February 21, 2014 Zygmunt Plater to Discuss His Book "The Snail Darter and the Dam," March 13
Press Contact: Donna Urschel (202) 707-1639
Public Contact: Science, Technology and Business Division (202) 707-1212
Contact: Request ADA accommodations five business days in advance at (202) 707-6362 or [email protected]
Request ADA accommodations five business days in advance at (202) 707-6362 or [email protected]
Zygmunt Plater, at the Library of Congress, will discuss his book “The Snail Darter and the Dam: How Pork-Barrel Politics Endangered a Little Fish and Killed a River” which tells the story of one of the nation’s most significant environmental battles.
Plater, director of the Land and Environmental Law Program at Boston College Law School, will speak at 12:30 p.m. on Thursday, March 13 in the Mary Pickford Theater on the third floor of the James Madison Memorial Building, 101 Independence Ave. S.E., Washington, D.C.
The lecture, which is sponsored by the Library’s Science, Technology and Business Division, is free and open to the public. No tickets are needed. A book sale and signing will follow the program.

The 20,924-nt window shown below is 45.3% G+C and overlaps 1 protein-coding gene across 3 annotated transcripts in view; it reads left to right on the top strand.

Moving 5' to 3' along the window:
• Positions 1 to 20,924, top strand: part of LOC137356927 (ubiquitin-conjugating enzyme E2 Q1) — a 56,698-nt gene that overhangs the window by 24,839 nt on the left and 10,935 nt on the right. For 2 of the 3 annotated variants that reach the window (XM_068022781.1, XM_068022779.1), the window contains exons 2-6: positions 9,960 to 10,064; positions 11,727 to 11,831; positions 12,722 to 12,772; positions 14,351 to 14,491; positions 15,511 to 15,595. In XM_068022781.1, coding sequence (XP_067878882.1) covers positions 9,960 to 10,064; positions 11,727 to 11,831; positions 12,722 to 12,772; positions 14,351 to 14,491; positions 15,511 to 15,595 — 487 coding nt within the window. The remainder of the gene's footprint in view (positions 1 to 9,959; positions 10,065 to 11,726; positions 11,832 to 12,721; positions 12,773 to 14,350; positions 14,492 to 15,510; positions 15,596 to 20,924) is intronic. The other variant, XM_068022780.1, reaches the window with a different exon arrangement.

More than 30 years ago, Plater, with some of his students at the University of Tennessee, fought and won the U.S. Supreme Court case known officially as Tennessee Valley Authority v. Hill. Plater used the federal Endangered Species Act and the snail darter, a little fish threatened with extinction, as legal leverage to stop the building of the Tennessee Valley Authority’s Tellico Dam. After the Supreme Court decision, however, Congress passed an amendment to the Endangered Species Act that created a mechanism whereby a specific project could be excluded from the act—and the Tellico Dam project was exempted from the Endangered Species Act. The dam eventually was built.
Plater’s book chronicles the tribulations of a group of farmers fighting to save their homes and farms and a group of environmentalists trying to preserve the river’s natural characteristics, elucidating the links between ecology and economics. The Tellico Dam controversy provides a template for understanding a wide array of environmental-policy conflicts.
At Boston College Law School, Plater has taught and done research in the areas of environmental, property, land use and administrative agency law. He was chairman of the State of Alaska Oil Spill Commission’s Legal Task Force over a two-year period after the wreck of the M/V Exxon-Valdez. He is the lead author of an environmental law casebook and has participated in numerous citizen environmental initiatives.
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